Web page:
Extending the invitation before the lesson, etc.

So far, six or seven writers have sent in their 100-word paragraph about 9/11. We expect more tomorrow, so Sunday’s collection of perspectives ought to make for an interesting read on Forthright Mag. Don’t miss it!

People must think I’m an expert. I’ve gotten queries about Internet software and apps from webmasters for well-known brethren’s sites. I’m by web knowledge like I am by Koine Greek: I know enough to be dangerous. But I may have actually helped someone somewhere. To God the glory!

As a member of a dwindling subset in the church — of missionaries who actually reside and speak the language of the people where they serve — I feel like something of an oddball. You ever get the feeling there aren’t many places you actually fit in? Maybe the sensation will pass by morning.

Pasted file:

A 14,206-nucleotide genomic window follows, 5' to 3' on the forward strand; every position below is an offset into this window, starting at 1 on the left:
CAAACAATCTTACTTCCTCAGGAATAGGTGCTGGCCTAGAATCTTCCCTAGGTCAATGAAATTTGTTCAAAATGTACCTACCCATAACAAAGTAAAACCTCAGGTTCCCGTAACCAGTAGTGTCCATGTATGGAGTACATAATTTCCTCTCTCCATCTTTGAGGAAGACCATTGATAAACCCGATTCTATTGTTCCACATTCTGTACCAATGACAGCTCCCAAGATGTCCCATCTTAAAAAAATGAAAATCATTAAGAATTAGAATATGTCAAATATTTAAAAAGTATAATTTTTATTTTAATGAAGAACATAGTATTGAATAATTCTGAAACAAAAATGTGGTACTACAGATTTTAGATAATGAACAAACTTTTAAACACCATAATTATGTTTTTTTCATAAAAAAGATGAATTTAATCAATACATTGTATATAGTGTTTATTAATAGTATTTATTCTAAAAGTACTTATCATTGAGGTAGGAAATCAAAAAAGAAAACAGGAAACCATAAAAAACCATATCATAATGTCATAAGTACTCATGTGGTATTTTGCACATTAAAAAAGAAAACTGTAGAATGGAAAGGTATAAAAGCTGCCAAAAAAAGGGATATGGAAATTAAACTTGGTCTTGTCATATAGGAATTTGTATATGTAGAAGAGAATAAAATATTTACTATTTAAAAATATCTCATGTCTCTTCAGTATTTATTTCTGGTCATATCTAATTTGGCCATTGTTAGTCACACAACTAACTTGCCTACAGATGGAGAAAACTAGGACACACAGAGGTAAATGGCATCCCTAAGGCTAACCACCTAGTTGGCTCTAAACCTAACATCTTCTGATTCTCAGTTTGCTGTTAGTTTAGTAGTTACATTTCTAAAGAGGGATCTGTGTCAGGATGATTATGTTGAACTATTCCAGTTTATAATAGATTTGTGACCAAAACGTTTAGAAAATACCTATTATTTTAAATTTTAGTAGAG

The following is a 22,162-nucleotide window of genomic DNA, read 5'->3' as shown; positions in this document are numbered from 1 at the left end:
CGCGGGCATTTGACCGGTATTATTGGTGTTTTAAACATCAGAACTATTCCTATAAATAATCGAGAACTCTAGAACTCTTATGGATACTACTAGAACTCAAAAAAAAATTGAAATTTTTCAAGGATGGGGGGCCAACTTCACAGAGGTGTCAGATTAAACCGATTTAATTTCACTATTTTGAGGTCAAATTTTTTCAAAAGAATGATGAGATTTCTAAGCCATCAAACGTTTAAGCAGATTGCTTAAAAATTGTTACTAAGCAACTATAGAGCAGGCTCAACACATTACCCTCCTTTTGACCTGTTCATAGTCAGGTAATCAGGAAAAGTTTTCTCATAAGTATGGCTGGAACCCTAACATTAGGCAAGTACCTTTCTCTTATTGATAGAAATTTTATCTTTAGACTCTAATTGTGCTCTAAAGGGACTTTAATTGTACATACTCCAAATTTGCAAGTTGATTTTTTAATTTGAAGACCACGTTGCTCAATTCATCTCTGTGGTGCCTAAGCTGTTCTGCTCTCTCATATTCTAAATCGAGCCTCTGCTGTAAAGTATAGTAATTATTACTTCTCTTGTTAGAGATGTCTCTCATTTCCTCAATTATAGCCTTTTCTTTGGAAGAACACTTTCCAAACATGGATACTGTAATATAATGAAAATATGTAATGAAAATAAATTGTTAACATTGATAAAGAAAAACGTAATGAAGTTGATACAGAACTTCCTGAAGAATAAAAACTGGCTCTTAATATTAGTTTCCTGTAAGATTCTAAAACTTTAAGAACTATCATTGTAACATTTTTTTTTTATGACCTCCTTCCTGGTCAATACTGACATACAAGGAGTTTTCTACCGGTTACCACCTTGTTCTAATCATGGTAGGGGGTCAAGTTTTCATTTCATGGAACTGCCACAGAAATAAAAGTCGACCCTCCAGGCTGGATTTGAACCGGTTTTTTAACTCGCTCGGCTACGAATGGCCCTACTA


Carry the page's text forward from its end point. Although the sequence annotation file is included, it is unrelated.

Unrelated to the above sensation, somebody discovered I don’t belong to their group. They weren’t happy, but I’m pleased. Sorry to be vague, but you really don’t want to know more.

Isn’t it encouraging to see good works go forward? Like the Christian Worker going online? I’ve received it by email, in PDF, for a while, and appreciate that solid effort.

Someone once recommended extending the invitation (sans song) before the sermon rather than afterwards. The writer thought it avoided manipulation. Since in our congregations we don’t use the invitation song, at times I’ve offered the invitation on the front-end. It worked well when I did. Helps people to think, it seems, that the lesson is for acting upon, and not just for listening. Try it, since having one before and after certainly can’t hurt. Consider it the pre-invitation.

 

#911, #missions, #sermon-invitations